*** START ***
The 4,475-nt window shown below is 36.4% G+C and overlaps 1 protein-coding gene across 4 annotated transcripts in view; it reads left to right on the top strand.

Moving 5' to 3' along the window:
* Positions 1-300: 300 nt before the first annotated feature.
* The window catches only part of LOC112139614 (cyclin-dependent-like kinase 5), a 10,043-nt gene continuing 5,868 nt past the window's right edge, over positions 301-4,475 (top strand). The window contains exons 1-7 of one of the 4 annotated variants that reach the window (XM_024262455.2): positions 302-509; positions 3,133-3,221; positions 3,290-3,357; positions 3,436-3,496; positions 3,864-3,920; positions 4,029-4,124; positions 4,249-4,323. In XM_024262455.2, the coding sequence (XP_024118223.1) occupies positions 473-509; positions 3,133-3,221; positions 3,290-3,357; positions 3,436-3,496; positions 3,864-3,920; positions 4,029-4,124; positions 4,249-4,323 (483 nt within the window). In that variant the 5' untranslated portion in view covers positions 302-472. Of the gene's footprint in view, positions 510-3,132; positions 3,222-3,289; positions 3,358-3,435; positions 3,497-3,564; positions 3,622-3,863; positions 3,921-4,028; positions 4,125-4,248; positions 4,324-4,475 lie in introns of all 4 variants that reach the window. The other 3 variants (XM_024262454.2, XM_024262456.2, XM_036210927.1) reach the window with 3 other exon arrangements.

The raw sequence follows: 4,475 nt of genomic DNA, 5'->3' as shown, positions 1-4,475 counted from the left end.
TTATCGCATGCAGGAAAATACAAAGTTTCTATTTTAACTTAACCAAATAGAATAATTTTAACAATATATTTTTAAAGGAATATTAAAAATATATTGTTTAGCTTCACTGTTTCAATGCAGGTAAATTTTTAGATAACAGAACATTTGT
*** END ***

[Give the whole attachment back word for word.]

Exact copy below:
The 4,475-nt window shown below is 36.4% G+C and overlaps 1 protein-coding gene across 4 annotated transcripts in view; it reads left to right on the top strand.

Moving 5' to 3' along the window:
* Positions 1-300: 300 nt before the first annotated feature.
* The window catches only part of LOC112139614 (cyclin-dependent-like kinase 5), a 10,043-nt gene continuing 5,868 nt past the window's right edge, over positions 301-4,475 (top strand). The window contains exons 1-7 of one of the 4 annotated variants that reach the window (XM_024262455.2): positions 302-509; positions 3,133-3,221; positions 3,290-3,357; positions 3,436-3,496; positions 3,864-3,920; positions 4,029-4,124; positions 4,249-4,323. In XM_024262455.2, the coding sequence (XP_024118223.1) occupies positions 473-509; positions 3,133-3,221; positions 3,290-3,357; positions 3,436-3,496; positions 3,864-3,920; positions 4,029-4,124; positions 4,249-4,323 (483 nt within the window). In that variant the 5' untranslated portion in view covers positions 302-472. Of the gene's footprint in view, positions 510-3,132; positions 3,222-3,289; positions 3,358-3,435; positions 3,497-3,564; positions 3,622-3,863; positions 3,921-4,028; positions 4,125-4,248; positions 4,324-4,475 lie in introns of all 4 variants that reach the window. The other 3 variants (XM_024262454.2, XM_024262456.2, XM_036210927.1) reach the window with 3 other exon arrangements.

The raw sequence follows: 4,475 nt of genomic DNA, 5'->3' as shown, positions 1-4,475 counted from the left end.
TTATCGCATGCAGGAAAATACAAAGTTTCTATTTTAACTTAACCAAATAGAATAATTTTAACAATATATTTTTAAAGGAATATTAAAAATATATTGTTTAGCTTCACTGTTTCAATGCAGGTAAATTTTTAGATAACAGAACATTTGT